I’ve been a Brooks Range wanderer since 1999 and I can’t seem to stop going back. I’ve floated all the classics- from the Noatak to the Koyukuk and everywhere in between. This year I wanted to find something different. With Google satellite imagery I noticed a topographically unique and intriguing area- the Iniakuk River Valley. Unlike most rivers in the Brooks Range that flow through large U-shaped valleys, the Iniakuk drops into an impossibly narrow canyon. The river derives within Gates of the Arctic N. Park and flows south for 40 miles becoming a tributary of the Malamute Fork of the Alatna River.
To extend the length of our trip, Mike Cragen and I started in Anaktuvuk Pass, floated the John River to Wolverine Creek, and then hiked up that tributary to the headwaters of the Iniakuk. This section has been thoroughly documented on this website and I won’t go into it here.
Near the headwaters, we hiked up the southern fork of Wolverine Creek. Brooks Range Traversers typically take the more direct path over Nahtuk Mountain so I was curious if anyone had done our route. That question was answered on the prominent game trail where we found an old grizzly skull imbedded in the tundra- fangs up. Someone would have at least checked it out.
We had problems with aufeis (overflow ice) on the John and Wolverine and expected the Iniakuk to be a muddy, scary river as well. We were elated to find a crystal clear stream, shallow enough to walk in when the bushwhacking got bad.
We found enough water to inflate our packrafts at the confluence of the major tributary flowing from the northwest.
About a mile below the outfall of Ernie Lake, the canyon begins.
I was informed by Jay Jespersen of Brooks Range Aviation that the Iniakuks first descent was done by veteran guide Chris White back in 1996. Chris and his friend accessed the river via Ernie Lake and used Austrian-made Grabner inflatable canoes. He took paying clients down the river again in ‘97 and ‘98 but it is not known if anyone had been down the river since. Satellite imagery shows the gorge pinching until the river itself disappears. During the first descent it took Chris and his companion eight hours to get through the first canyon. We decided to portage, which I was bummed about because the entrance was a beautiful PR3. The easy portage is found on river-left and has amazing views into the canyon.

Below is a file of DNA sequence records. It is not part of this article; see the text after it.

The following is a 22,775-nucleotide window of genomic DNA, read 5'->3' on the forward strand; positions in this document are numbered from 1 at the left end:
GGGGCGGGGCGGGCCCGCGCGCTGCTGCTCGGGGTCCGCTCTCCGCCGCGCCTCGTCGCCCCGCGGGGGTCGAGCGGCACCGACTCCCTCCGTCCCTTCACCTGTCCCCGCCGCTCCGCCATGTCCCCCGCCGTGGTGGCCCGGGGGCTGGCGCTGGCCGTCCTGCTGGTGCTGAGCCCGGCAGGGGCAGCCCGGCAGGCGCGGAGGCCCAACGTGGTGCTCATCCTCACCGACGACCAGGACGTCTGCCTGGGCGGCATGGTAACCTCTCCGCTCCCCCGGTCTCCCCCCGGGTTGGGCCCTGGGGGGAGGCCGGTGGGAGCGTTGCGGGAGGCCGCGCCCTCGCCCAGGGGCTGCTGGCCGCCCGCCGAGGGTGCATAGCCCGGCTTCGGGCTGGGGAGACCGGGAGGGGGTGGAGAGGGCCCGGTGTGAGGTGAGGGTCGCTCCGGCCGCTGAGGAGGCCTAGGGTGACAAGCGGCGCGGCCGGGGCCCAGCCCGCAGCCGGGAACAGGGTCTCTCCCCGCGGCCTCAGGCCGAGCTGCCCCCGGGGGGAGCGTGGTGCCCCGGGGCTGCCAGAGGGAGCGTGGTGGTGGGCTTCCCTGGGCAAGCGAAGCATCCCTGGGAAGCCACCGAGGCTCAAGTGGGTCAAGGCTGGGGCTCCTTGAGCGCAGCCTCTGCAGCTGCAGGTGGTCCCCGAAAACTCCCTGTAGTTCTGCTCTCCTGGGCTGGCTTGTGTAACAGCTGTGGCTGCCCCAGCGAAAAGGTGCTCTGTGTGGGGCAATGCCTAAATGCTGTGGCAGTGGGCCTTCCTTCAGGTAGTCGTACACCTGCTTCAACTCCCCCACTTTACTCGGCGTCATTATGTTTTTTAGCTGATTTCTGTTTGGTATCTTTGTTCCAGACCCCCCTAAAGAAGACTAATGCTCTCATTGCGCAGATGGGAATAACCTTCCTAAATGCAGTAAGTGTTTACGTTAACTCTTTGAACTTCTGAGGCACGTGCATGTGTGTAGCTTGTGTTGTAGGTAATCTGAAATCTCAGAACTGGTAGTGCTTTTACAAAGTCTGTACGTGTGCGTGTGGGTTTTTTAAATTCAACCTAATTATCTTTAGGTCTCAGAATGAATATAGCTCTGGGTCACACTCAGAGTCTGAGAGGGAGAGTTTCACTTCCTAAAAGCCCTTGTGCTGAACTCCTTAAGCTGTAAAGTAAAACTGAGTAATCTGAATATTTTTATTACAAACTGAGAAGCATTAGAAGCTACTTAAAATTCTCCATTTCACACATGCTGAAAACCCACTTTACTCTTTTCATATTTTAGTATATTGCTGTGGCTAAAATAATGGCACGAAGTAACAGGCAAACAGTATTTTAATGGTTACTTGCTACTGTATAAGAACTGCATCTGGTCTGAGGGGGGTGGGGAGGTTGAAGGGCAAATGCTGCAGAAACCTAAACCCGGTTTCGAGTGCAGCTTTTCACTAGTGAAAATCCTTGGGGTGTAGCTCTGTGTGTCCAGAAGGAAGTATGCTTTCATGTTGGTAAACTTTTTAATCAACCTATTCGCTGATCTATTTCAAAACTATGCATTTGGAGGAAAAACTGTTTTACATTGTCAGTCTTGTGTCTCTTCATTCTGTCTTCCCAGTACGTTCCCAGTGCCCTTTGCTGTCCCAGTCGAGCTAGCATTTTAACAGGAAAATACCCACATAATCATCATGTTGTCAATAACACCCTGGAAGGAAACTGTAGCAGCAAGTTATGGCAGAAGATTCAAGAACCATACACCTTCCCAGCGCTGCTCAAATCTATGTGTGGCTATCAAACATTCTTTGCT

Three quarters of the way down, the chasm opens and a difficult PR5 in observed. Apparently the side of the canyon collapsed many years ago and a house-sized rock sits firmly in the middle of the river. To the right, the river goes off a glancing five foot waterfall and to the left, straight into an intimidating cave. I was glad we had portaged. Chris and his clients had to line the canoes through this section; I imagine that was not fun. In some places the canyon was just 12 feet wide with sheer cliffs towering on either side.
Below the sieve, the river continues through PR2/3 rock gardens. On river-right a tributary has formed an impressive slot canyon that beckons for exploration.
Another mile down a second gorge appears. We didn’t run that one either. We were low on time and the entrance looked gnarly. After the portage we looked back up the canyon. A short river-wide ledge drop poured into a pool of Caribbean-like blue water. Chris White ran this section with his clients (who were experienced whitewater kayakers) in 1998. They considered it a class three.
The river continues as a PR2 with a few spicy surprises to keep you on your toes. The fishing is pretty good too. Every hole conceals hungry grayling. You may even find char and the occasional lake trout.
Bears begin to congregate in the Iniakuk valley mid-July in anticipation of the chum salmon run sometime in August. Chris, who had at least 11 years guiding on rivers in the Brooks considers the Iniakuk to be the ‘beariest’, especially on the lower portion of the river. So be careful, the bears are truly wild there and unpredictable.
We hiked to Iniakuk Lake for our pickup. There aren’t any good camp spots on the lake so spend your last night on gravel bars near the river.
If the Iniakuk were located anywhere else in the world it would be a mecca for whitewater enthusiasts. Mike and I both thought it looked like a river you might find in California but with bears instead of tourists. Who knows, perhaps the Iniakuk will once again fade into obscurity- although, I certainly hope not. It is a truly magnificent place, and it deserves to be recognized.